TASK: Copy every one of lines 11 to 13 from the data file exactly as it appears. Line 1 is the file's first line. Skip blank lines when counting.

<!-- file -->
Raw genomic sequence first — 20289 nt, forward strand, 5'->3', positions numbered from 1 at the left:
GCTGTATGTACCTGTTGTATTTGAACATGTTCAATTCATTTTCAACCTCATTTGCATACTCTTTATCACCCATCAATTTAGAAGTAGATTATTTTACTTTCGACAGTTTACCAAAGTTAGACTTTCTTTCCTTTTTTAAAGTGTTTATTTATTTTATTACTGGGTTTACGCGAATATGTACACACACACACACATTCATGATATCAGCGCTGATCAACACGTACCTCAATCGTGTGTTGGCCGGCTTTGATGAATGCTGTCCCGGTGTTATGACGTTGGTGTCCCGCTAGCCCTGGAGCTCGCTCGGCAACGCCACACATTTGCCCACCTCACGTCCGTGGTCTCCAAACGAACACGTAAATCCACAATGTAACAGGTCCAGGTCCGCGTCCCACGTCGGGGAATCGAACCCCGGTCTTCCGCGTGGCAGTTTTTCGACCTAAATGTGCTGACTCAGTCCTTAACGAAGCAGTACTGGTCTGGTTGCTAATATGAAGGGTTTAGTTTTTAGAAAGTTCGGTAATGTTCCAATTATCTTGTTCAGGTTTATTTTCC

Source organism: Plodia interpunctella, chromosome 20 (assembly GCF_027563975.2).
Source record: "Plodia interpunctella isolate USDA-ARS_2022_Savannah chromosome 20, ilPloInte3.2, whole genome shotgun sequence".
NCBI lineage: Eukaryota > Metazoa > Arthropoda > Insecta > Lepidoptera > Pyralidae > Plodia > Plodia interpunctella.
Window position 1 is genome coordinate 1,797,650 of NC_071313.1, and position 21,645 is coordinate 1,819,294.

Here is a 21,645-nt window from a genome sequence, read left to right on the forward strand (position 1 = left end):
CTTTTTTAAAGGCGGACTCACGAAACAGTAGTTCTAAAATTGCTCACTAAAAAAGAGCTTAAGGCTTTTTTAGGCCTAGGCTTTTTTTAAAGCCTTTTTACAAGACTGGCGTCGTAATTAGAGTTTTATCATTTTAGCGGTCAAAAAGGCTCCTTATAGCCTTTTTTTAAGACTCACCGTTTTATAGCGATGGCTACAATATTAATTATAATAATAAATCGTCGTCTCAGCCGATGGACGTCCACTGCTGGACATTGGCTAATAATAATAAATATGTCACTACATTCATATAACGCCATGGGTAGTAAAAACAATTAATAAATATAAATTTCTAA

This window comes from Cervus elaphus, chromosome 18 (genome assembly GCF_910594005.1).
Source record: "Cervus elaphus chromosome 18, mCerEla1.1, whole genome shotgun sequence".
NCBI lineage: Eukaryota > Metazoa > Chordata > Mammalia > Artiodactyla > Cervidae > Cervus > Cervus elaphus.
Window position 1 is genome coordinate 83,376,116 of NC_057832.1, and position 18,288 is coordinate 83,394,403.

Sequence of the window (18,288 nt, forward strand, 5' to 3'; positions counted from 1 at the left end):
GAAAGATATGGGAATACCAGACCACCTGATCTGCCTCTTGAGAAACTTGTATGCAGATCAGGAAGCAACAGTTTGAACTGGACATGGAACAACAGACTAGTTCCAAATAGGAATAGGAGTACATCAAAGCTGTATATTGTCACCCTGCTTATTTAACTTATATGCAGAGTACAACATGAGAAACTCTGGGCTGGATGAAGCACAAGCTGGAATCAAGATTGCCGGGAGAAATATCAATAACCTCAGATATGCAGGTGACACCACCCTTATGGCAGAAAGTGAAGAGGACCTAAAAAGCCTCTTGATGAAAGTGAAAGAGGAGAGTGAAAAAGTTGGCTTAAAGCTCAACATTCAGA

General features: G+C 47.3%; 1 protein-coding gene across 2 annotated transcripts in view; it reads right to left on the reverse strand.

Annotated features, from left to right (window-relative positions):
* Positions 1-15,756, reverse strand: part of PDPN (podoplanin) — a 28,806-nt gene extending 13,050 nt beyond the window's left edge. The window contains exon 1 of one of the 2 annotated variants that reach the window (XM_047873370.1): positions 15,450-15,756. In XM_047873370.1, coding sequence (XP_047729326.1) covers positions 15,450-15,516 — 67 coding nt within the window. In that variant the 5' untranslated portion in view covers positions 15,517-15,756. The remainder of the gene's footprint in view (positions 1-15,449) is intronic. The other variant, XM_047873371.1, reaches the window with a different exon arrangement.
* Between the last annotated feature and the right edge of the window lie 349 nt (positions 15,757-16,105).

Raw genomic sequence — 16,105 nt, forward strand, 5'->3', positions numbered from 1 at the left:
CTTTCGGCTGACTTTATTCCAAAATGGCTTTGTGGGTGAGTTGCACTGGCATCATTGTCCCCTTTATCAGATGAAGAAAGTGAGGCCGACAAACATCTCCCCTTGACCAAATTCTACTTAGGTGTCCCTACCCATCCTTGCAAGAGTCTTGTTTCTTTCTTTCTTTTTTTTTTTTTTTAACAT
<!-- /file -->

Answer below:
NCBI lineage: Eukaryota > Metazoa > Chordata > Mammalia > Artiodactyla > Cervidae > Cervus > Cervus elaphus.
Window position 1 is genome coordinate 83,376,116 of NC_057832.1, and position 18,288 is coordinate 83,394,403.

Sequence of the window (18,288 nt, forward strand, 5' to 3'; positions counted from 1 at the left end):